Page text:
Employee: Bashir Mehmud
Employer: General Electric Company
Insurer: General Electric Company
Board No.: 05233397

(Judges Carroll, Wilson and Levine)

Bashir Mehmud, pro se
Janice Lenczycki-Toole, Esq., for the employee at hearing
Thomas P. O'Reilly, Esq., for the self -insurer at hearing
Paul M. Moretti, Esq., for the self-insurer on appeal

CARROLL, J. The employee appeals from a decision of an administrative judge who denied and dismissed his claim for § 34 benefits. The employee, now pro se, did not file a brief. He did, however, file a letter setting out his reasons for the appeal, which we treat as a brief. The outcome reached by the administrative judge turned largely on credibility determinations, which we have no power to change absent a specious basis, and on the fact that there was no expert medical opinion which met the standard of compensability under G. L. c. 152, § 1(7A). Seeing no legal error, we affirm the judge's decision.

The employee, a fifty-nine year old native of Pakistan, completed two years of college in that country and acquired special training and/or skills in mechanical engineering for railroading in Pakistan. He was working as a shipper/receiver when he alleged that, as a result of exposure to tobacco smoke and "fumes" in the workplace, he developed a respiratory condition that eventually led to his leaving work in January of 1998. (Dec. 4-5.)

The employee alleges that, on October 20, 1997 while at work, he began to experience breathing difficulties along with tightness in his chest as a result of the presence of cigar smoke. He was subsequently transported by ambulance to Burbank Hospital for treatment. (Dec. 5.) The employee continued to work without further incident between October 20, 1997 and January 28, 1998. (Dec. 18.) The employer accommodated the employee's need to avoid smoke and fumes by assigning him to the stockroom, tool crib area and warehouse. The last of these attempts was an assignment to a warehouse area to perform inventory work. The employee felt that assignment, though smoke-free, left him in jeopardy as he was working alone and without communication to other parts of the plant in the event of an emergency. He testified that the warehouse did not have a bathroom facility. The employee remained dissatisfied with the alternative arrangements over the next three months. (Dec. 15-17.) The employee left his job before his supervisor, Richard Morin, was able to comply with the employee's request for bottled water and a communication device in the warehouse. Mr. Morin, whom the judge found credible, contradicted the employee's testimony that there was no restroom facility located in the warehouse. (Dec. 17.) The judge was not persuaded by the employee's claim that he left his job in January 1998 because of exposure to tobacco smoke and unidentified "fumes." (Dec. 17-18.)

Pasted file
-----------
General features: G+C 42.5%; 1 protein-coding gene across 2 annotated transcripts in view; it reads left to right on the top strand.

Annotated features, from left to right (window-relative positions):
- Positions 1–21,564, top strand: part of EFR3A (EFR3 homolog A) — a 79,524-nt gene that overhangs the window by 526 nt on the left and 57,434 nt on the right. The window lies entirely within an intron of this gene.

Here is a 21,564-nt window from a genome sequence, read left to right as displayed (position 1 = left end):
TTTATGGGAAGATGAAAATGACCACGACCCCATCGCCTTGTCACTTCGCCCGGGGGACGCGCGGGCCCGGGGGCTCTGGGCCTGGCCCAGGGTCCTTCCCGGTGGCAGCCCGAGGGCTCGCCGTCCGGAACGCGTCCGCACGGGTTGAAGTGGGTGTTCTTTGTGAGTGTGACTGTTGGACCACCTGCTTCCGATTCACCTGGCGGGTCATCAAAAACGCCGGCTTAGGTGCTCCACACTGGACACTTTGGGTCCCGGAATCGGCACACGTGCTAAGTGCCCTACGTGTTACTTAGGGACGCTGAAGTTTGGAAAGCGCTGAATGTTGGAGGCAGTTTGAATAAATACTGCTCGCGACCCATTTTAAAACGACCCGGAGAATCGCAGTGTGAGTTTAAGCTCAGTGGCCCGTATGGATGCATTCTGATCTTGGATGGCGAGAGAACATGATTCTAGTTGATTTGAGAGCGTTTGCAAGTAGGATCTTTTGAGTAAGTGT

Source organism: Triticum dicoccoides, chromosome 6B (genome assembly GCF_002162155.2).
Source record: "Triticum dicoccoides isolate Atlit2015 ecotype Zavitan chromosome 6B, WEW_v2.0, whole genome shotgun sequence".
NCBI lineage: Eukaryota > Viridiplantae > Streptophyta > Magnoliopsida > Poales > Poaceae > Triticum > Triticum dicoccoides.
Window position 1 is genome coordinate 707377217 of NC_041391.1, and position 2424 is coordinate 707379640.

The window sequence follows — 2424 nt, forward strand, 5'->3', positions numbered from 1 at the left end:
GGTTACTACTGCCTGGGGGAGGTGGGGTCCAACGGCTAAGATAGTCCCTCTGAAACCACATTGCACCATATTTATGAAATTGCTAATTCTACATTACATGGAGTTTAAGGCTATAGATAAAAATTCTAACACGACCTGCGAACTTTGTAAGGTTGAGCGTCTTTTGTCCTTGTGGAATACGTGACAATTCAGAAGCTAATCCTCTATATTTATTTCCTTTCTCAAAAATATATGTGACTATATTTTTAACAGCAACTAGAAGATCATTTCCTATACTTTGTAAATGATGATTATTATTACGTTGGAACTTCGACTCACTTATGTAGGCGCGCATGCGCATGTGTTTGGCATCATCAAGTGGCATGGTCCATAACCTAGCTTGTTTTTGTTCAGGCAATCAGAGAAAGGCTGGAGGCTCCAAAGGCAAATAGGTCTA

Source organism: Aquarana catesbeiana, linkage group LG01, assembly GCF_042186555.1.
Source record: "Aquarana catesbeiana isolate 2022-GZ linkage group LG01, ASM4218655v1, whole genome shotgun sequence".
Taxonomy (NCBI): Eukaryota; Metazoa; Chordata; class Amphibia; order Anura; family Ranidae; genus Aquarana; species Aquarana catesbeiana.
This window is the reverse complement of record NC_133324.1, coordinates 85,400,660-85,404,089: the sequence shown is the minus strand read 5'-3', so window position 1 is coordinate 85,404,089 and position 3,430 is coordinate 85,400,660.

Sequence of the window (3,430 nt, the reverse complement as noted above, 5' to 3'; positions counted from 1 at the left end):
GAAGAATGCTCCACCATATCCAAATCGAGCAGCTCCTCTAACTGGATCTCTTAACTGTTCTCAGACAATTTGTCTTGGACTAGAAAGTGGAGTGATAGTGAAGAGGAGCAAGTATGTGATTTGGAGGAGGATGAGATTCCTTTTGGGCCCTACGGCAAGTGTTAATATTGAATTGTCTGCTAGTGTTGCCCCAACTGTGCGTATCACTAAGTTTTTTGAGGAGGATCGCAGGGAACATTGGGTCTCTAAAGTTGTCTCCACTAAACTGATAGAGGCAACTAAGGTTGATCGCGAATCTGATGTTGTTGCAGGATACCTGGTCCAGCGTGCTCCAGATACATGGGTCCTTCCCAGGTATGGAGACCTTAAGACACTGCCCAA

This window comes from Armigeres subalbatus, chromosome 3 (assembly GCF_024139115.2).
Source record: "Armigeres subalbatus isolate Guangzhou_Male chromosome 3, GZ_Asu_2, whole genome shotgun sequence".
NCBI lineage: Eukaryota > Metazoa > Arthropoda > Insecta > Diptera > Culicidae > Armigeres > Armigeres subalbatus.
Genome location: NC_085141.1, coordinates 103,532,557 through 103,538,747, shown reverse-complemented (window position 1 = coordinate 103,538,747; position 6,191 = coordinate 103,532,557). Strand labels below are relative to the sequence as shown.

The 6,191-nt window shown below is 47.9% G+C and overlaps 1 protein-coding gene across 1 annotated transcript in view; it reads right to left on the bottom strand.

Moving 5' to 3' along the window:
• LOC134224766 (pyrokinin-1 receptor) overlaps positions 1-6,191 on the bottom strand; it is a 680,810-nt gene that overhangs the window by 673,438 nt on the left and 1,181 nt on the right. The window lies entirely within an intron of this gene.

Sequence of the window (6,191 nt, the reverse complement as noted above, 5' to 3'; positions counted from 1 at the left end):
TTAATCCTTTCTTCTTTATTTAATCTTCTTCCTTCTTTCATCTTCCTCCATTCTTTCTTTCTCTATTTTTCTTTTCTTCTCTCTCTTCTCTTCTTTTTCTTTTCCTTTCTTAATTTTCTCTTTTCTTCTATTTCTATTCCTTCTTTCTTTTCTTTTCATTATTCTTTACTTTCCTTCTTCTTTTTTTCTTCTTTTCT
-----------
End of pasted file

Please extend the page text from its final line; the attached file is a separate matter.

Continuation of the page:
Although the judge adopted the opinion of the impartial examiner, who opined that the employee is limited in his employability in that he should avoid smoke and caustic or irritant chemicals, (Dec. 7), he also found that the employer made several good faith efforts to place the employee in smoke-free environments in the plant, the last of which the employee left for reasons unrelated to his restrictions. (Dec. 17-18.) Further, the judge adopted Dr. Dorris' opinion that the employee's restrictive lung disease is secondary to the damage caused by the employee's tuberculosis condition which he had contracted and treated for in Pakistan, and that the employee's claimed exposures to smoke and fumes in the workplace were not a major cause of his restrictive lung disease condition. (Dec. 8, 18.)

Our review of the administrative judge's decision is narrow. We may reverse his decision only if we determine that it is beyond the scope of his authority, arbitrary or capricious or contrary to law. 1 If there is competent evidence on the record that supports the facts found, and if the judge makes findings of credibility that preclude the award of compensation to the employee, we have no power to change those findings. We may not substitute our judgement for that of the administrative judge as to credibility of witnesses. See G.L. c. 152, § 11C.

The judge's credibility determinations support his decision to deny benefits. The judge did not believe that the employee left his job with the employer because he was medically disabled by his work injury. (Dec. 17-18.) Rather, consistent with the opinion of the impartial medical examiner, the judge determined that the employee was able to work within the restrictions placed upon him and that he left the employer for reasons unrelated to any physical disability causally related to his work. (Dec. 17-18.) Credibility determinations are the sole province of the hearing judge; and, unless ungrounded or arbitrary, the reviewing board lacks the power to disturb such findings. Brade v. Lorenzo & Pitts, Inc., 10 Mass. Workers' Comp. Rep. 366, 368 (1996); Lettich's Case, 403 Mass. 389, 394 (1988); cf. Melendez v. City of Lawrence, 16 Mass. Workers' Comp. Rep. ______ (September 23, 2002). Moreover, the expert medical opinion adopted by the judge did not support that the standard of compensability had been met under G.L. c. 152, § 1(7A). Consequently, we affirm the decision of the administrative judge.

So ordered.

Martine Carroll
Administrative Law Judge

Frederick E. Levine
Administrative Law Judge

Sara Holmes Wilson
Administrative Law Judge

Filed: December 3, 2002


1 The reviewing board may also, when appropriate, recommit a case to an administrative judge for further findings of fact. Recommittal would be inappropriate in this case.